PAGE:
The danger is over-promoting and under-supporting in the talent crunch, says Talented People’s joint MD Kimberly Godbolt.

Last night I was watching the credits of a few different programmes, as inevitably you do if you a) worked on the series #proud, b) your child / loved one / best mate worked on the series #pauseitpauseit or c) are credit stalking talent #talentmanagerlife. I noticed that the role titles had been more split out than ever before. I saw Junior Production Coordinator, Senior Production Manager, Junior Production Secretary (is that not a runner or Production Assistant?), Senior Producer/Director, Junior Assistant Producer… it went on.

At what point did it become necessary to differentiate levels of seniority to that degree?

Senior to Junior letters

Junior Production Managers have been around for several years – it feels like the first title with the ‘Junior’ in it that became widely recognised. But when JPMs have been the ‘J’ for many years, you have to start asking questions. To the employers, I mean, not the freelancers. So here are my musings:

Is it about risk? “Well, they weren’t a fully fledged AP so wouldn’t have known that.” Maybe fair.

Is it about clear hierarchy? “Ah they’re the most senior of those 3 PDs, I’ll ask them.” Also, not a bad thing.

Is it about money? Are these people bumped up with more responsibility and a loftier title for their CV but “not the next role up, or we will have to pay them more” ? Definitely not OK.

Or perhaps it is a genuinely good way to give someone recognition without the pressure of the next full role up?

I’m also wondering whether it is either junior or senior that is the most problematic to me. With ‘junior’, I sort of want to shout “just call them the full role or don’t give them the job!” But then maybe the individual likes the idea that they would be more supported before taking a big step. If indeed they are supported (more on that shortly).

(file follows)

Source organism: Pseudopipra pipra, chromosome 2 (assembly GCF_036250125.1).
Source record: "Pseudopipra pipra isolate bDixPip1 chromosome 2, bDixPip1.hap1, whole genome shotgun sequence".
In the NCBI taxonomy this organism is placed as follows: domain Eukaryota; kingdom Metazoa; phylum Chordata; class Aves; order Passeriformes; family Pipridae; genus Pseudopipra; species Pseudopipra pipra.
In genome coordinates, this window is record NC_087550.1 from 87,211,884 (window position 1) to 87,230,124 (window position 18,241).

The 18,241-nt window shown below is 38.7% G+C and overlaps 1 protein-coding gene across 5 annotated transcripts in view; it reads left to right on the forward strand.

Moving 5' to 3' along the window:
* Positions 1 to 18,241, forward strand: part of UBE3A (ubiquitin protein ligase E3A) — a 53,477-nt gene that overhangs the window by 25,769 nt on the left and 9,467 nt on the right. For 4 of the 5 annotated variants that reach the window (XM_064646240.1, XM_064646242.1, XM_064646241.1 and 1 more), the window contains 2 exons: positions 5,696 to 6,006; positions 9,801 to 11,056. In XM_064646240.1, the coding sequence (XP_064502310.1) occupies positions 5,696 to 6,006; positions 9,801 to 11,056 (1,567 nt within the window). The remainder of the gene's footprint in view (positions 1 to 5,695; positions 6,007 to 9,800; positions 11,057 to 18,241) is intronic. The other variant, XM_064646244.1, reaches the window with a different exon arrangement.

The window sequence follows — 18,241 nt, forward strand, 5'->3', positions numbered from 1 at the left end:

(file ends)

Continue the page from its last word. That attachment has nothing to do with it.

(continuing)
And with senior – you can be an experienced P/D of many years, with no need for the additional word, for your CV to speak volumes. Shouldn’t you just be promoted before you get ‘senior’ crowbarred in there?

Here’s a corporate curveball. Is the problem that hardly anyone in TV has a job specification to refer to and be measured against? Bosses can just make it up as they go along, titles are simply for vanity’s sake, and it doesn’t actually mean anything to be a Senior Production Manager vs a good old experienced one. Except when it goes wrong perhaps?

I worry that by sectioning out who is junior and who is senior – often simply to retain freelance talent in demand – it can actually be more damaging. When it’s an employee’s market, like right now, with more jobs than there are suitable candidates, title inflation and over-promotion are rife. It’s very appealing to accept a better title when you have several offers on the table, I understand that. But at what cost?

Some new ‘senior’ people are coming unstuck – as their responsibilities and shiny title far outweigh their relative experience. At Talented People, we are seeing more cases of burnout and high churn of talent at the companies who aren’t getting it right; they’re promoting too quickly in an attempt to retain, or flinging any desired title at interested candidates in desperation, but then, crucially, not supporting those wide-eyed people in their roles. Setting them up to fail, you might say.

I think the right person with the right experience for the job should get the title they deserve. And maybe that is a promotion. But without a clear job description, senior guidance and training, both employer and employee should think really hard about the role title stated on the top of their contract.

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